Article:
10 Things Grad Schools Won’t Tell You (Part 2)

In my previous post I told you about the first five items in a list of “10 Things Grad Schools Won’t Tell You. “ Today I will continue by writing about the rest of the list.

6. “We’re watching your waistline.” The article says that in programs where students are asked to have a face-to-face interview, overweight students had lower admission rates. I can’t really address this from my experience as I’ve never been part of a program that required in-person interviews, but it doesn’t surprise me. With obesity on the rise in the U.S., we are also seeing an increase in bias against overweight people, which seems somewhat counterintuitive. However, I do know that in some fields (such as nursing), some employers are starting to impose restrictions on hiring based on weight.

7. “Our second-tier status may hamper your career—and your pay.” I think this probably only applies to your initial job after you finish your degree, although that may vary greatly depending on the field you’re in. If you’re a doctor or a lawyer (or college professor), for example, the schools you attend are very important! However, regardless of your field, once you get that first job, you start to prove yourself based on your performance on the job. Down the road, when you’re heading to your second and third job, people may not even ask or notice where you got your degree.

8.“Not everybody finishes.” Universities hate it when students apply, enroll, and drop out. First of all, you’ve taken a seat that someone else might have put to better use. Secondly, you’ve taken the professors’ time and attention without allowing them to see you finish and become someone who can make them proud of your accomplishments (and contribute to the reputation of the school and the program). Thirdly, you’ve just wasted your own time and money—unless, of course, you’ve learned everything you wanted to know and found the job of your dreams! While this can happen, those who don’t finish may be left with a lurking sense of disappointment. What this means is, before you start, think long and hard about what you hope to accomplish and do as much research as you can about the program where you plan to apply and what the expectations are for students in that program.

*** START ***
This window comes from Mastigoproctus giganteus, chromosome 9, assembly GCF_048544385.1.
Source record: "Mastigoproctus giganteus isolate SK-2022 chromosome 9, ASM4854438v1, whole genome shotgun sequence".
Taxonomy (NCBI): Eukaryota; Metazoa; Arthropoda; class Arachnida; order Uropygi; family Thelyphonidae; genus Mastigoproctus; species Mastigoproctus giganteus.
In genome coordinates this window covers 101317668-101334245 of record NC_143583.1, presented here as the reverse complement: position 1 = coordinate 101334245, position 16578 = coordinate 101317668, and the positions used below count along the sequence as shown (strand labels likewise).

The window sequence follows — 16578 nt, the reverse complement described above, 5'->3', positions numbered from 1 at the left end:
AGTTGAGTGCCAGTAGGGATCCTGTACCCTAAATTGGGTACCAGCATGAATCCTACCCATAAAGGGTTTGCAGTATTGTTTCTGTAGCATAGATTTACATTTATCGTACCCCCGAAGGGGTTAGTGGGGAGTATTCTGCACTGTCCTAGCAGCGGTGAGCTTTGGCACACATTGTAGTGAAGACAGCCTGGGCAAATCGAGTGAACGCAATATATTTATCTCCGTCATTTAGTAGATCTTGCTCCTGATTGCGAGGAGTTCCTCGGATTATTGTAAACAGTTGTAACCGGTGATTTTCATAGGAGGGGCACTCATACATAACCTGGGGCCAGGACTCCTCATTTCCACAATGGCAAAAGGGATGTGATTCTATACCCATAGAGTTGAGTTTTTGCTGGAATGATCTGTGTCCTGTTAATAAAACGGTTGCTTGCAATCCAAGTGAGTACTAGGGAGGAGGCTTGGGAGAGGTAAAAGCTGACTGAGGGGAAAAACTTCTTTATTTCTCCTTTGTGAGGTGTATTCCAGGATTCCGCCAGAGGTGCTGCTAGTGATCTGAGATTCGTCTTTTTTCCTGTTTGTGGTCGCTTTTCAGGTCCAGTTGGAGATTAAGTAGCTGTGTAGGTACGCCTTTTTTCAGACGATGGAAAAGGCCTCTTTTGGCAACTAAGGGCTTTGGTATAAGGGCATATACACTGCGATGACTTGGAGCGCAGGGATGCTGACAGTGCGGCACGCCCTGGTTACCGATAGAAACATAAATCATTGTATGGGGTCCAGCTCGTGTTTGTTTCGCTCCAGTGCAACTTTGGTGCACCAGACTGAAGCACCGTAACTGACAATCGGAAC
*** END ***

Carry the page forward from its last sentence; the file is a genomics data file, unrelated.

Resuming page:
9. “It isn’t our job to get you a job.” That part is absolutely true. While most universities are going to provide resources in the form of a career center, it’s unlikely that you’ll find the faculty actively working to help you start your career. Some programs will have a required internship or work experience component, but in my experience those are somewhat rare. It’s going to be up to you to make connections, network within the industry, and promote yourself.

10. “And we fudge the stats on students who get jobs.” Again, I have no experience with this, but I will tell you that it is a big job trying to keep track of alumni once they have graduated. I have sent out many surveys to alumni in the past, and there’s just no way to guarantee a good response rate. The article says that universities misrepresent the results of surveys, and that it’s possible that only the students who got good jobs respond to the surveys, but until someone comes up with a better way to get the data, surveys are about the only way we have to report on the success of our students. And my guess is that most schools don’t have the resources to even do surveys! All you can do is ASK program directors and faculty if they know about job placements. They may have some data, but it may not be very helpful.

The major point here is that choosing a grad school (and program) is a huge responsibility as it will result in major financial costs and largely determine the course that the rest of your life will take. There’s few times in your life that doing your research and making good decisions will be more important!